From Our Archive
This story was published before Summer 2021, when we launched our new digital experience.

Where to Get the Best Views of the Iconic Hollywood Sign

We've got the inside scoop on where to get the best shot of this L.A. landmark.


Your Home Decor Deserves a Big Hand


Your Home Decor Deserves a Big Hand

New York City boutique Oroboro offers a uniquely curated collection of homeware,...

A Year in Menswear


A Year in Menswear

The styles you couldn’t get enough of in 2023.

Where to Stay on the Left Bank and an Exquisite Ryokan in Japan


Where to Stay on the Left Bank and an Exquisite Ryokan in Japan

Plus, Italy, Boston, and a few stops out west. These are the hotels our editors...

The Hollywood sign is a classic L.A. landmark, and has been since its original “Hollywoodland” construction in 1923. In the late 1970s, it needed a full rebuild, and the late Hugh Hefner stepped in to host a fundraiser at the Playboy Mansion wherein he auctioned off letters for sponsorship to A-list L.A. celebrities, like Gene Autry.

The Hollywood sign has seen some tumult over its 97-year reign, but, ultimately, the community (and somehow every time, Hugh Hefner, who was also instrumental in raising $12.5 million for the sign in 2010) worked to save it each time when the sign was in danger of crumbling or falling into the hands of real estate developers.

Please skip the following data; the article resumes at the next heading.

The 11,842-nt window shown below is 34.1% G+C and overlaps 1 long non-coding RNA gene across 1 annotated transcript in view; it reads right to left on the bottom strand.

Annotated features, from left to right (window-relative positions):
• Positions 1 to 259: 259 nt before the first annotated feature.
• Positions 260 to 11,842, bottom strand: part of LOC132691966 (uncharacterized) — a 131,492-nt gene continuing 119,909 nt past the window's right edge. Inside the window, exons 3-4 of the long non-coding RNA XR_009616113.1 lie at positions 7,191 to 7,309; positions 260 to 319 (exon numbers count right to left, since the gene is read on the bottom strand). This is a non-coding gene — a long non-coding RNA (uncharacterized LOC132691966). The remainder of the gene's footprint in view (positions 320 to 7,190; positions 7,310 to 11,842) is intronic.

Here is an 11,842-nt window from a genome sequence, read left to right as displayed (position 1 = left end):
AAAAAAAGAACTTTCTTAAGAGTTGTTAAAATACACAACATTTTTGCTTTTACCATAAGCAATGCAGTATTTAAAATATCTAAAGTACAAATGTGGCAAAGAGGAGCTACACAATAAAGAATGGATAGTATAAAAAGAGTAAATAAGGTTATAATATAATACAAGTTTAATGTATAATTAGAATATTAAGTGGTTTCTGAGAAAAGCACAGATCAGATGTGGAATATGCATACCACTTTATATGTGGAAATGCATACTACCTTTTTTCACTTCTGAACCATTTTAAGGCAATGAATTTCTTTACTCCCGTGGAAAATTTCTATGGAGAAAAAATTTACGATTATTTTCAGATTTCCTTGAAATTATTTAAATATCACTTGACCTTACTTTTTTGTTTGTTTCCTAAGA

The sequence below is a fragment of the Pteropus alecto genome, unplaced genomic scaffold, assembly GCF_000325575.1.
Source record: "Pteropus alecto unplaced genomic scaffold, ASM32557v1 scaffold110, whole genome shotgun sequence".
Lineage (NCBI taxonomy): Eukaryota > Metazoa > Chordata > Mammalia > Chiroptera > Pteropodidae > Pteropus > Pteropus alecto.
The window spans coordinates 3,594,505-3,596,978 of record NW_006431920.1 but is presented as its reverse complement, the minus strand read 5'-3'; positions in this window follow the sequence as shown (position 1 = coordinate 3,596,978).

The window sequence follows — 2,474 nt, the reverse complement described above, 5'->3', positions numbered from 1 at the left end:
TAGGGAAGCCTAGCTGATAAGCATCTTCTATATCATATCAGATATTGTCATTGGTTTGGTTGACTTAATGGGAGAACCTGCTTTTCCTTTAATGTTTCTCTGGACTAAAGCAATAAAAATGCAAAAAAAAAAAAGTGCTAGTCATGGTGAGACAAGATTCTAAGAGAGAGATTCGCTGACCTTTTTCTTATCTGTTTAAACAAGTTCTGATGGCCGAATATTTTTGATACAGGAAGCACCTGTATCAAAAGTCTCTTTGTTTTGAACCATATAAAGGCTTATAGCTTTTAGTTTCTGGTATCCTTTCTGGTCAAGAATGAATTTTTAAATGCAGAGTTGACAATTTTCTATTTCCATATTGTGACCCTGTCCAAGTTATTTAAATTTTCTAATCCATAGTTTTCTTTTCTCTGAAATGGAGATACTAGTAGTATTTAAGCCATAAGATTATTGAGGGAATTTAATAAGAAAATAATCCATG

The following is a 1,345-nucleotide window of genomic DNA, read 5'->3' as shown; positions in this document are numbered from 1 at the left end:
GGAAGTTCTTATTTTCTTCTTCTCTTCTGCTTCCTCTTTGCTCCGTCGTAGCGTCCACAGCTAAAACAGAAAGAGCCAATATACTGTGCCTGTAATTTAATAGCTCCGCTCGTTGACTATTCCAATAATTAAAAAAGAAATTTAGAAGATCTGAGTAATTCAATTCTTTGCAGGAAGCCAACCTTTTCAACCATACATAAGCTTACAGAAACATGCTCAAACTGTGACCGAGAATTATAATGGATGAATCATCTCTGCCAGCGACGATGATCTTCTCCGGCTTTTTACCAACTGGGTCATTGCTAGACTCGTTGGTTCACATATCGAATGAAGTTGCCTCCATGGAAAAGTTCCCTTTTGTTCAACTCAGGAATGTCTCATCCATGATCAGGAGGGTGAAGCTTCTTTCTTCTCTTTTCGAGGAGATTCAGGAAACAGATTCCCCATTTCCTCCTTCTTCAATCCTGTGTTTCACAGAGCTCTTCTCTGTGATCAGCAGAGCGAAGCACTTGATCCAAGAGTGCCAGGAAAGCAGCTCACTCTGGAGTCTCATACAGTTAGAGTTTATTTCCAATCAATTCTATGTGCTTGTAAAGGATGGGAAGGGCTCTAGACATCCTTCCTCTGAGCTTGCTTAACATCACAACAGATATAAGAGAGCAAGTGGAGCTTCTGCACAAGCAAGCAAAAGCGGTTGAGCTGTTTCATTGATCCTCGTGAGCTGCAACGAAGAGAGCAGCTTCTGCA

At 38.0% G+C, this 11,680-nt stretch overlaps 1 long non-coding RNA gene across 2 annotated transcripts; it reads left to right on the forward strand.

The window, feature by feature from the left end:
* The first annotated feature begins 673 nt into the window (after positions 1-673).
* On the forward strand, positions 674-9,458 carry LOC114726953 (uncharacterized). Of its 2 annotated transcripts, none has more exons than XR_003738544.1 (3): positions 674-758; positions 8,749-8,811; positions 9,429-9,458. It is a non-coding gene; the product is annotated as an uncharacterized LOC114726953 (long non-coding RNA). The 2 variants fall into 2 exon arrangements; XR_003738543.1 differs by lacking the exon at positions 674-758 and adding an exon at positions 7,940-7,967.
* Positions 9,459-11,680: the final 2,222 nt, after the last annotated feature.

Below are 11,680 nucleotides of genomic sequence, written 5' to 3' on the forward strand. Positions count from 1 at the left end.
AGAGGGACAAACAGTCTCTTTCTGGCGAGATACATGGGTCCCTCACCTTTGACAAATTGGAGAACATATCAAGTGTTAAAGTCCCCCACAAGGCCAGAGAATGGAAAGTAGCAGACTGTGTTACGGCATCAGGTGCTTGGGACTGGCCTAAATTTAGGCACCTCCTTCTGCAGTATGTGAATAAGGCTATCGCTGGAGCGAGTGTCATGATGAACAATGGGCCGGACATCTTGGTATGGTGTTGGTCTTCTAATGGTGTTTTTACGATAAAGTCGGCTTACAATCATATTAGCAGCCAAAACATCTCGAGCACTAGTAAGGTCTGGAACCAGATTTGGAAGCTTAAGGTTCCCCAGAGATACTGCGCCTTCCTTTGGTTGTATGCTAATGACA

The Hollywood sign is nothing short of iconic, not only because of what it stands for in the Los Angeles entertainment industry, but because of all the big names who have helped to keep it alive for nearly a century.

The closest neighborhoods—and therefore, the best places to see the sign—are Hollywood and Los Feliz. Hollywood has a lot of quintessential sign view points, and Los Feliz is home to Griffith Observatory, which has perhaps the most famous Hollywood sign vantage point. As a Los Feliz local, I’ve broken down the best places to see the Hollywood sign:

Griffith Observatory

Some spots are major tourist attractions for a reason. Griffith Park is one of them. Yes, everyone knows to go to Griffith Park when they visit Los Angeles. But that doesn’t mean it’s a spot to be avoided. On the contrary, I’ve lived in Los Angeles for six years, and I trail run in Griffith Park regularly. With 43 moderate hiking trails, Griffith is expansive. And, of course, it all centers around the famed Griffith Observatory, which you can climb for some of the best views of the city. The lawn in front of Griffith Observatory is the classic view of the Hollywood Sign.

Insider tip: Instead of driving up to the observatory and parking in utter chaos, park at the Fern Dell Drive entrance to the park. Across from the trail head, grab a coffee at The Trails Cafe (which is just as adorable as it sounds), and then hike the easy 1.3-mile Firebreak Trail to Griffith Observatory. You can’t miss the observatory-bound trail—it’s the direction everyone’s going in.

The Hollyridge Trail